Brown was also the lead plaintiff in an historic lawsuit brought by NAAAPI against the tobacco companies for target marketing menthol cigarettes to African Americans. While the lawsuit did not reach a jury trial, the attention it generated led to increased research into the dangers of menthol, including a landmark research conference on mentholated cigarettes sponsored by the Office on Smoking and Health, of the U.S. Centers for Disease Control and Prevention, and the National Cancer Institute of the US Institutes of Health.

Brown has spoken on tobacco, alcohol, illicit drugs, and other dangers to health at hundred of venues around the country. He is frequently quoted in local, national and international publications. His activities have included: blackwashing tobacco and alcohol billboards in urban communities, conducting T-shirt exchanges which allowed people to exchange wearing apparel with tobacco and alcohol logos for shirts and caps with positive health messages, and community parades in support of good health.

Brown has been active in tobacco control nationally, often as a spokesperson for issues of people of color. He served on the Koop-Kessler Advisory Committee on Tobacco Policy and Public Health, the National Cancer Institute's ASSIST Coordinating Committee, and the SmokeLess States Advisory Committee. In Pennsylvania, Brown has been active with the Pennsylvania Tobacco Prevention Network (PTPN), the Pennsylvania Alliance for Control of Tobacco (PACT), the Tobacco Education and Action Coalition for Health (TEACH), the Coalition for a Tobacco-Free Pennsylvania and Pennsylvanians Against Underage Drinking (PAUD).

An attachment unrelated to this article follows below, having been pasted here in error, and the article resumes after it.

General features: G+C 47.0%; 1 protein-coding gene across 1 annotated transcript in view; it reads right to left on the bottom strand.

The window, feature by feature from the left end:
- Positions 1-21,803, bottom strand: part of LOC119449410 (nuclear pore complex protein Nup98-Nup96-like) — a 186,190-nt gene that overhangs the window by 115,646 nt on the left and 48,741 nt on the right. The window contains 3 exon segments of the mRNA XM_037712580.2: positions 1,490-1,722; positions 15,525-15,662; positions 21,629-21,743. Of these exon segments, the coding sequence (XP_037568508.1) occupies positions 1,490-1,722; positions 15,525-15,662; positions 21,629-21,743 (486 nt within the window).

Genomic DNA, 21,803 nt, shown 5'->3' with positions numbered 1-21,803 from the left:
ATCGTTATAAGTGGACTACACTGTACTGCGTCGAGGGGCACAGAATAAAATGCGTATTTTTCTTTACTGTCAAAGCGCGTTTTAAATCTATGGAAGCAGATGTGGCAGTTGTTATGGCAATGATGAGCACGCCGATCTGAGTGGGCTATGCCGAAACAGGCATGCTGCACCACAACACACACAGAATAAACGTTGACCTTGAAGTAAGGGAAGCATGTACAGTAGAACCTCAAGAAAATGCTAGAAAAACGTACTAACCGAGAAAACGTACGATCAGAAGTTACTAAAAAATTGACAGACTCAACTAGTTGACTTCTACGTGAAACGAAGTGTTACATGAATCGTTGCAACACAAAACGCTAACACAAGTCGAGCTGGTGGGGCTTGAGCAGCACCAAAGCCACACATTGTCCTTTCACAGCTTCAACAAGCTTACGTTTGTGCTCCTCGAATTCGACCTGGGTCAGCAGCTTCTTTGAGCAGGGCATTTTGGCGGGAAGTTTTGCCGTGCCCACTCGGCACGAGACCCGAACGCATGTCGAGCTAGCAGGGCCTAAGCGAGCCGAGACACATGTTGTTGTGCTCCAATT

One of Brown's most important activities has been his work with "World No Tobacco Day" - one of four health dates designated by the World Health Organization. Brown has galvanized support for World No Tobacco Day, increasing the number of participating communities from a few dozen to several hundred. In 2000, Brown became chair of the nonprofit US World No Tobacco Day Committee, an organization with more than 30 member organizations. National World No Tobacco Day events have been held in Chicago, Philadelphia and Washington, D.C. On October 13, 2000, Brown provided testimony to the World Health Organization in Geneva, Switzerland on the Tobacco Framework Convention.

In addition to his work in tobacco use prevention and control, Brown has been active in many health-related initiatives - HIV/AIDS treatment and prevention, immunization, safe streets, infant mortality prevention and drug abuse prevention, and programs to assist former drug addicts and alcoholics.

Brown was educated in the public schools of Greensboro, North Carolina and received his bachelor of arts degree from Concordia College (New York) in 1979. He is a 1987 graduate of the Lutheran School of Theology in Chicago, Illinois with a master's degree in divinity.

Brown is married to the Reverend Sandra Brown, who is also a Lutheran minister. The Brown's have four children and live in North Philadelphia.

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National Association of African Americans for Positive Imagery
1231 N Broad Street, Philadelphia, PA, 19122 P: 215-235-6488 F: 215-235-6491 E: info@naaapi.org